Singapore Vaping Ban Takes Effect
It is always good to know what is happening around the world regarding issues that concern you since those events may be a pointer to what could happen in your own backyard. Vapers in the US should therefore be concerned about the direction that electronic cigarette regulations are taking in Singapore. Previously, the country had banned the importation, distribution and sale of electronic cigarettes and other products that resemble tobacco products. On 1st February 2018, a new law took effect banning the use of e-cigs and those other products mentioned earlier. Singapore is taking steps to reduce the number of smokers in its population. It has also embarked on moves to raise the minimum age at which people can buy cigarettes to 21 over several years. For example, the minimum age will be raised to 19 next year (2019), then 20 the next year and finally 21 come 2021. Is it possible for such policy directions to influence events in the US?
Vaping While Driving Could Get You Arrested in the UK
Vapers have been warned by the police in the UK that they could be arrested in case an officer deems them to be âdriving without due careâ. How is this possible in jurisdictions where vaping isnât illegal? The vapour generated during vaping can obscure the view of the driver. Similarly, holding an e-cigarette can distract the driver mentally and cause him or her to loosen his or her hold on the steering wheel. Media reports across the UK show support for such a warning. While no new rules targeting drivers who vape are in the offing, the police promises to use the existing laws to take action against those whose vaping poses a danger to the drivers themselves and other road users. Is this a sign of what is to come in other countries, such as the US, where vaping is widespread?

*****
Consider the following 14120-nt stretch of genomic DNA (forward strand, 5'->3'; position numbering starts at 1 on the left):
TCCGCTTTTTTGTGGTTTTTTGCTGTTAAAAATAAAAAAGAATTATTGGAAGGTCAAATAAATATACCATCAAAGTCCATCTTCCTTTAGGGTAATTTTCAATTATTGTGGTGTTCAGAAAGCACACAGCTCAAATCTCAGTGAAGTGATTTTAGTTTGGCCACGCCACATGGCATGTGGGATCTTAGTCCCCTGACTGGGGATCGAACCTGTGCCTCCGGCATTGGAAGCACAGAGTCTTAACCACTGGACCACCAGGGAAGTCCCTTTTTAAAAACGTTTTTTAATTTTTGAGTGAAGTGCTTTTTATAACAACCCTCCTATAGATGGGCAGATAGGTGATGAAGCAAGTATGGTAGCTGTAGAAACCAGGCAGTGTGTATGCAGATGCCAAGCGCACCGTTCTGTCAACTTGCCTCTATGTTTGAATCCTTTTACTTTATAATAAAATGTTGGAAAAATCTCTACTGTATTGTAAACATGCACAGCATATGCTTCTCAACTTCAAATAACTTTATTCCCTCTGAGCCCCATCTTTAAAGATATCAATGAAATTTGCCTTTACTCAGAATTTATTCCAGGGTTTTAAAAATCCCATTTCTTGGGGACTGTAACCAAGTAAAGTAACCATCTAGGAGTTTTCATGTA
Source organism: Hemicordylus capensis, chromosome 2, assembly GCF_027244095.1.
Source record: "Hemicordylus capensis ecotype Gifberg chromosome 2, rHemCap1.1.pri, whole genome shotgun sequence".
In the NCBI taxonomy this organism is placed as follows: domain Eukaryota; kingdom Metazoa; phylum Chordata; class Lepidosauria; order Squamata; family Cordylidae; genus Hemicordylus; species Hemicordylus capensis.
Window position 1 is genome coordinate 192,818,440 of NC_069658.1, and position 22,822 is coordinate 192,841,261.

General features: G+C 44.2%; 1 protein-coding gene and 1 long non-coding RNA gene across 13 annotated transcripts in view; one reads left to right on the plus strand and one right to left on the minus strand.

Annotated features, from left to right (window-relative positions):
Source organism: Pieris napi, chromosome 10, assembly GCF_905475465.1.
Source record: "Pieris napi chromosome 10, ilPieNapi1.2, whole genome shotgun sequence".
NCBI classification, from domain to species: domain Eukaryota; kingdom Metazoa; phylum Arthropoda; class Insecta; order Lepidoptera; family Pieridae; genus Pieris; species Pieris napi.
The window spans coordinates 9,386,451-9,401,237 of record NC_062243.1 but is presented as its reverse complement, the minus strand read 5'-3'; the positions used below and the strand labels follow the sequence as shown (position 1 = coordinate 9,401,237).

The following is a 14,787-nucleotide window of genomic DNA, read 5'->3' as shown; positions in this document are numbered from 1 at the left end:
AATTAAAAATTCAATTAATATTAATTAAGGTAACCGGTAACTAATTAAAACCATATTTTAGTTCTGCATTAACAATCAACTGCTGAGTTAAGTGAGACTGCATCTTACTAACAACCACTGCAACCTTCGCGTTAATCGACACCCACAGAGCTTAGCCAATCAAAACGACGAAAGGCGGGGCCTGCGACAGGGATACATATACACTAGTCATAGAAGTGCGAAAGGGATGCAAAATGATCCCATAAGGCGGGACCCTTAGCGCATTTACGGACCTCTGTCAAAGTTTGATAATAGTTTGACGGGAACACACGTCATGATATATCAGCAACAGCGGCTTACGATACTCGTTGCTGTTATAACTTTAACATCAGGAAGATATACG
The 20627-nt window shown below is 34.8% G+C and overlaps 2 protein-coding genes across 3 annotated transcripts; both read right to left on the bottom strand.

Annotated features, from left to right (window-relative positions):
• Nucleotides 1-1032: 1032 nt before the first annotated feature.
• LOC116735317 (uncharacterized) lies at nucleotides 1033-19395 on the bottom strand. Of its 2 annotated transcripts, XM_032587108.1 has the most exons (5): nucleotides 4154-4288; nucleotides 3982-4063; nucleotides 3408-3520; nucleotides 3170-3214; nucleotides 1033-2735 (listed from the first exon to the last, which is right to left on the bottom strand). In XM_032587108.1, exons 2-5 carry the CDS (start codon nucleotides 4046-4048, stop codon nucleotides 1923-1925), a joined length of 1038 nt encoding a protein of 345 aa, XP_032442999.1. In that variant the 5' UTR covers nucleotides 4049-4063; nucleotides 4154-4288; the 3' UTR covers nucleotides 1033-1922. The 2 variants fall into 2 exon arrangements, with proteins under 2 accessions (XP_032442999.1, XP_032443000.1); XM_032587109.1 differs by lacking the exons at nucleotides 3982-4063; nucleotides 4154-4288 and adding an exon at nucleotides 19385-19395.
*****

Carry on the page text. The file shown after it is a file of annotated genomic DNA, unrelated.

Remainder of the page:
FDA Taken to Court Over E-Cig Classification
In 2009, congress passed a law granting the FDA powers to regulate all tobacco products. In 2016, the FDA issued the âdeeming ruleâ which categorized electronic cigarettes, e-hookahs and other such products as tobacco products. Consequently, e-cigarettes had restrictions placed upon their adverts and how the products were labelled. Three lawsuits have now been filed in different states of the US challenging that âdeeming ruleâ. The plaintiffs argue that the action was unconstitutional and imposes needless restrictions on businesses, such as vape shops, in the vaping industry. This case is likely to awaken several questions that have always arisen about what e-cigarettes really are. For example, can e-cigs without nicotine be a tobacco product? Does the presence of nicotine automatically make a product to be looked at as a tobacco product given the fact that nicotine can be extracted from other plants and crops, such as potatoes? One needs to follow those lawsuits in Minnesota, Texas and Washington, D.C in order to see how the trajectory of the electronic cigarette industry will be shaped going forward.
Why a Global Regulator Would Be Good for the Vaping Industry
Two major issues are emerging regarding electronic cigarettes. First, the big tobacco companies now have major e-cig brands on the market. Could Big Tobacco be using e-cigs as a way to recruit new smokers? Secondly, some quality and safety concerns have been raised about electronic cigarettes. These two issues make a strong case for adequate regulation of the industry. Dr. Tanusree Jain, an academic with keen interest in ethical business conduct, has written a thought-provoking article that suggests that a global transnational private regulatory body would do a good job in ensuring that standards are set and adhered to by the players in the industry. She gives examples of such bodies in the garment and chemical industries. Her ideas are worth serious consideration given the fact that individual governments may take long to come up with the right set of regulations that can protect consumers without stifling the growth of the industry.